3 Tips to Avoid Having Money Decisions Ruin a Good Marriage Donít let your marriage end up a casualty of money. Understand the emotion and intention behind your decisions to communicate with your spouse and make honest choices. BY JOE JOHN DURAN
Sit down with your spouse and have an honest conversation about how you want your money to work for you.
“ Money decisions are usually filled with emotions because our underlying motivations can be ignored when we make decisions.”
How many times has a simple conversation with your partner about something fun, like a vacation or buying a new piece of furniture been ruined by an argument about money that becomes much larger than the topic you are discussing?
Money decisions are usually filled with emotions because our underlying motivations can be ignored when we make decisions. In other words, when someone says you spend too much, they might be ignoring the fact you may have a genuine desire to do something to validate your hard work. If, on the other hand, someone says you donít know how to enjoy life or are too tight with your money, they ignore the possibility that maybe itís because you want to protect yourself and your family from unforeseen financial hardships.
We often donít understand or discuss each otherís rationale, and that can mean we rarely have calm, unemotional conversations when it comes to money. There are two major issues driving the majority of tensions about money amongst couples:
First, our values are deeply wrapped up in the way we make decisions about money and secondly, almost every financial discussion we make is rooted in emotions. Because of that almost every financial discussion feels personal and often leads to ever escalating emotional reactions.
Here are the three things you can do to ensure that your marriage does not end up a casualty of your money?
1. Understand how you think and feel about money and own it. We are either wired for fear (the protector), happiness (the pleasure seeker) or commitment (the giver). As in most aspects of life thereís the good and bad that comes with each of these money minds. If you are not aware or honest about how this drives your thinking when it comes to money and how you spend it, itís very hard for anyone else to be honest with you. You can learn which category you fall into by taking a simple, fun five minute test at www.honestconversations.com. Your results will not only tell you what type of money mind you are, but also provide you with the positives and negatives and helpful communication tips to avoid the pitfalls many of us experience when we talk about money with our loved ones.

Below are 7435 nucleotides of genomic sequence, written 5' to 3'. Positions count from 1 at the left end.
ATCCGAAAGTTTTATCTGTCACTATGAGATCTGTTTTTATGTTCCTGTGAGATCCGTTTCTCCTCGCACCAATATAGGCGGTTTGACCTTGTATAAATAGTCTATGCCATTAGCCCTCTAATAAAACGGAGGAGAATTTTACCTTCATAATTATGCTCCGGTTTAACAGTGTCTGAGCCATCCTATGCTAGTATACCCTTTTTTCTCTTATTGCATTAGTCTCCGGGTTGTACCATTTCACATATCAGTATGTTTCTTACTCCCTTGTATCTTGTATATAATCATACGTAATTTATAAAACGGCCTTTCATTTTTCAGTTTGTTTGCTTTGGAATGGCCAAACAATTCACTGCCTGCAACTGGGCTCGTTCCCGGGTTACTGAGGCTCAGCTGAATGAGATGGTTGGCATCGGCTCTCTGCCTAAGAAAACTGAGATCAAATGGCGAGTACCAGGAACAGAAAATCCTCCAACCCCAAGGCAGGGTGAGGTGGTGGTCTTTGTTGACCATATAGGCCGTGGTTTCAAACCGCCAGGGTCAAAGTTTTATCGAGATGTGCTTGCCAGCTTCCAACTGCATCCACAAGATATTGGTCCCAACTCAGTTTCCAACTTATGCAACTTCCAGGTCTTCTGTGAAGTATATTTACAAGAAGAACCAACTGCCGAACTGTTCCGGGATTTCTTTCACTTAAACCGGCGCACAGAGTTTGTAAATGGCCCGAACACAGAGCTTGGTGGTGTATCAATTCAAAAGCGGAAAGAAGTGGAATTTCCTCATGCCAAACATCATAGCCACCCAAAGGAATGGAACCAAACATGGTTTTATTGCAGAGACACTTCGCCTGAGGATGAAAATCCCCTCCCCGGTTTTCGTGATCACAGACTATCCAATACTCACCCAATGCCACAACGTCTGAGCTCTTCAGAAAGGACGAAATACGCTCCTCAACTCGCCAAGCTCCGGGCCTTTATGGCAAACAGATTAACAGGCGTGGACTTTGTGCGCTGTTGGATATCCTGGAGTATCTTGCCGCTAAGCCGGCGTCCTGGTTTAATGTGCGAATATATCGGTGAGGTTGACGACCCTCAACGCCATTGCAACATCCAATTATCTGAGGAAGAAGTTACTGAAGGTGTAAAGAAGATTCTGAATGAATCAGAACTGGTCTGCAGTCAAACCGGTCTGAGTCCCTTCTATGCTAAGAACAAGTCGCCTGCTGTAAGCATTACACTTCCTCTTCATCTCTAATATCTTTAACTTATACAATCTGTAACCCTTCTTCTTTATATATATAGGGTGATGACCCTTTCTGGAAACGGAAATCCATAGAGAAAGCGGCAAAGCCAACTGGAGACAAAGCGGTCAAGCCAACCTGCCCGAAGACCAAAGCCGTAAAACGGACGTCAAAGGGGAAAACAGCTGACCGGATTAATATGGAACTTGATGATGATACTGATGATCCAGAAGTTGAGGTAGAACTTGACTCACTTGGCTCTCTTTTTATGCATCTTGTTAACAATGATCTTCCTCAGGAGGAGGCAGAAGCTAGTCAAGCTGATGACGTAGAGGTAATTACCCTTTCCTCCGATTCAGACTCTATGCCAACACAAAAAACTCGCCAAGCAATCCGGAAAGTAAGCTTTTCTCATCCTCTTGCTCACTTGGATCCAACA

2. Remove emotions from the equation. Any time emotions get involved, you are better off stopping the discussion and re-engaging in it once you have both truly calmed down. Very rarely does a good decision get made when two people are overly sensitive or emotive. Instead, what you will do is assure that one person feels they have compromised too much or someone feels bullied. It is far better to be in a position where there is some distance between the decision that needs to be made and the emotions of making that decision.
3. Agree on what matters most to you both. We are all different, but whatís certain is that we usually want more than we can afford and having an agreed set of priorities helps to align your interests (and the way you make decisions). Compile a list of your major priorities as a couple so that every decision can be made through the lens of your list of your joint major life goals. The list can include straightforward things, like educating the kids, buying a new car or owning your own home. Remember to prioritize the list. For example, is it more important to the two of you to educate your kids or to enjoy big family vacations? Knowing that you are clear on the destination helps you work together for the same goals rather than separately on your own goals.
Being together is far more important than being separate when it comes to financial decisions. Money and everything about it can often be confusing, complex and unpredictable. It doesnít have to be that way.
Joe Duran is CEO of United Capital, a fast-growing national partnership of private wealth counseling offices. Today, United Capital and its affiliates provide advice on approximately $17 billion in client assets at 44 offices around the country. Joe is also the author of the best-selling book, "The Money Code." When you have a financial decision to make, visit www.honestconversations.com.